Our 1-watt distortion is about the same, but now we’re reaching 12 watts with less than 2% distortion (Figure 2). The inductor stores energy in its magnetic field which effectively increases the supply voltage (double in theory). This increases our maximum voltage swing and you may have noticed, I lowered the supply voltage to 35 volts. Our efficiency has improved from 4% with light bulbs to around 20%. The gain has gone from 6 dB to approximately 8 dB, which isn’t a lot but it’s about as much as the original 1994 Zen.

How’s that for a slice of fried gold!

More Measurements

Figure 3 is the distortion vs. frequency and the higher distortion at low frequency is evident. A bigger coil would help but we’ve seen worse.


The frequency response was -1.12 dB at 20 Hz and -1.72 dB at 60 kHz. The output impedance was approximately 8 ohms and the amp didn’t have a significant turn-on thump. Figure 4 is the square wave response at 40 kHz.


For fun, here's the load line:

Heavy Metal

This is a heavy amp which may appeal to you, audiophiles like heavy equipment. One of my monoblock channels with transformer, inductor, heat sink, and case weighs over 25 pounds giving it an impressive audiophile-approved weight to watts ratio. Each spool of magnet wire will set you back twenty times the cost of a pair of light bulbs and about half the cost of an output transformer. The magnet wire I used is made by Essex, and each spool is wound with approximately 1,400 feet of heavy-insulation 16 gauge with a resistance of approximately .5 ohms per pound.

Figure 5 is the complete schematic for a monoblock channel. I used a transformer from Antek with two 28 volt and two 15 volt secondary windings. The negative bias supply is just a typical application note circuit using an LM7912 negative voltage regulator. You can try something much fancier if you like. P1 adjusts the bias voltage and R2 sets the minimum bias value.


Once everything is assembled test the power supplies first without the amp connected. If everything checks out, then adjust P1 fully clockwise and bring up the power. You should measure approximately -12V from the wiper of P1 to ground. Now slowly adjust P1 counterclockwise (towards zero volts). You’re looking for approximately +23 volts from the JFET drain to ground. The idle current (about 2 amps) is equal to the voltage across the coil divided by its DCR. The bias supply will be around minus 5-6 volts. If all goes well you’re ready to connect them to speakers and try them out.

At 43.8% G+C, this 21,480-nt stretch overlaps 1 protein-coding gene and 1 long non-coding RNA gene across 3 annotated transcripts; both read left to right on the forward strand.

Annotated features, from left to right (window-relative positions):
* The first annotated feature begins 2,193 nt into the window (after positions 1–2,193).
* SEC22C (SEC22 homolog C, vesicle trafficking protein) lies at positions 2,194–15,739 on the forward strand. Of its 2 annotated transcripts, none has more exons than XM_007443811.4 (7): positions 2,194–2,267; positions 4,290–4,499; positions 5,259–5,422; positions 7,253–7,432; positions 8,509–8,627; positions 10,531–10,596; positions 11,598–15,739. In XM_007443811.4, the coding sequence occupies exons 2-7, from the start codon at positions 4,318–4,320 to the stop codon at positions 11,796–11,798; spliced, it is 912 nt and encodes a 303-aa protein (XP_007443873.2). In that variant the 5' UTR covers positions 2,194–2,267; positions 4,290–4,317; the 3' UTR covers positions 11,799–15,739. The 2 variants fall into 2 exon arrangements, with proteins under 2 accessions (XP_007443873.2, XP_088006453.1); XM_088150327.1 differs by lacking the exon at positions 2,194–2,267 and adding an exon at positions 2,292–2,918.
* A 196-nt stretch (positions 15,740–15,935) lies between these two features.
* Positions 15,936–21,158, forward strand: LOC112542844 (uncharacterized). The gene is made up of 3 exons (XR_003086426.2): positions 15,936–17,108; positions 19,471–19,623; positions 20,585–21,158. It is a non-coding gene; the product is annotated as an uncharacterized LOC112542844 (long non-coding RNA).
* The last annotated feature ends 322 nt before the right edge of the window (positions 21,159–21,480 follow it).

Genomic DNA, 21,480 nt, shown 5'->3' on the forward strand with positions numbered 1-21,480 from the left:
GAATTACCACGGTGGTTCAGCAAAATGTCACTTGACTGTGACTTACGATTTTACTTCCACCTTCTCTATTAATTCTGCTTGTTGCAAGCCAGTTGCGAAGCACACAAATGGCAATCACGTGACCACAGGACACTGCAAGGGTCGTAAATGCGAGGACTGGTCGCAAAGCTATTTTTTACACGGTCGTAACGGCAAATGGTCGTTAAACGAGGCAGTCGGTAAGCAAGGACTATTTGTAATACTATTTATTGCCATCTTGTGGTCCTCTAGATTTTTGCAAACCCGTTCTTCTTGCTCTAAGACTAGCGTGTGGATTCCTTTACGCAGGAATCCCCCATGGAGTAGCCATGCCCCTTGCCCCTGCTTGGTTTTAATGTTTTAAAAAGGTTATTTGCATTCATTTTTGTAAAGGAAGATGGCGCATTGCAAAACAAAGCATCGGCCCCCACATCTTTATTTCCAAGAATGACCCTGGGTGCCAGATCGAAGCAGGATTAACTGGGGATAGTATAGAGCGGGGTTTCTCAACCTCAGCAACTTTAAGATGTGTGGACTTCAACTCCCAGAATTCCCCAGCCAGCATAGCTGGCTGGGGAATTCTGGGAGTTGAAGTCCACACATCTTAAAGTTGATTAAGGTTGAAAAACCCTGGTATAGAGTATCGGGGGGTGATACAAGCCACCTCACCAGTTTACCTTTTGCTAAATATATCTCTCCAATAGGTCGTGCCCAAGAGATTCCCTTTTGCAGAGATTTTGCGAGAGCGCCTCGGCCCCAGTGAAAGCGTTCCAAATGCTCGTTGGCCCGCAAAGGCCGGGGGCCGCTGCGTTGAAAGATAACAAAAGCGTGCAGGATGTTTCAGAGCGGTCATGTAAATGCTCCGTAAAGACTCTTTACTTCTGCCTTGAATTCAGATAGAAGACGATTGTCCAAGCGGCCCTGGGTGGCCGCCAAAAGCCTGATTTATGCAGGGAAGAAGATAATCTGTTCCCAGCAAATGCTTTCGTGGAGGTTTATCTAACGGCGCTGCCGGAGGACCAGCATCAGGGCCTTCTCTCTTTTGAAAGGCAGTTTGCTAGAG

NOTE: The author suggests that you should always have a speaker or dummy load connected when powering the amp on and off. Furthermore, you may wish to install a 200 Ohm, 3 Watt bleeder resistor from output to ground to safely discharge the coupling capacitor in case you should forget the foregoing.

So, does this one sound tubey? There are good tube amps and bad tube amps; so when we compare transistor amplifiers to tubes, we’re making a sweeping generalization about the sound of tubes. But eventually the question will arise. Assuming we’re talking about attributes like richness and warmth, good depth, and sweet highs, I found this amp to sound much like the original but (and I could be psyching myself out here) I’d say this one sounds even tubier. Slightly.

We’ll Meet Again, Don’t Know Where, Don’t Know When…

I think it’s fair to keep the name L’Amp. The L in this case stands for Inductor. This little upgrade is a pretty good example of just trying something out and seeing what happens. It may be a little over the top but this is DIY after all and we’re generally undisturbed by extreme measures to achieve incremental improvements. I wouldn’t view this as a mandatory update, Rather it depends on your particular requirements and spirit of bold curiosity.

Well, that’s all for this pair of articles; I’ve had a lot of fun preparing them. It is plain to see that Static Induction Transistors are very interesting devices and have lots of potential as audio amplifiers. I hope you are inspired to try them.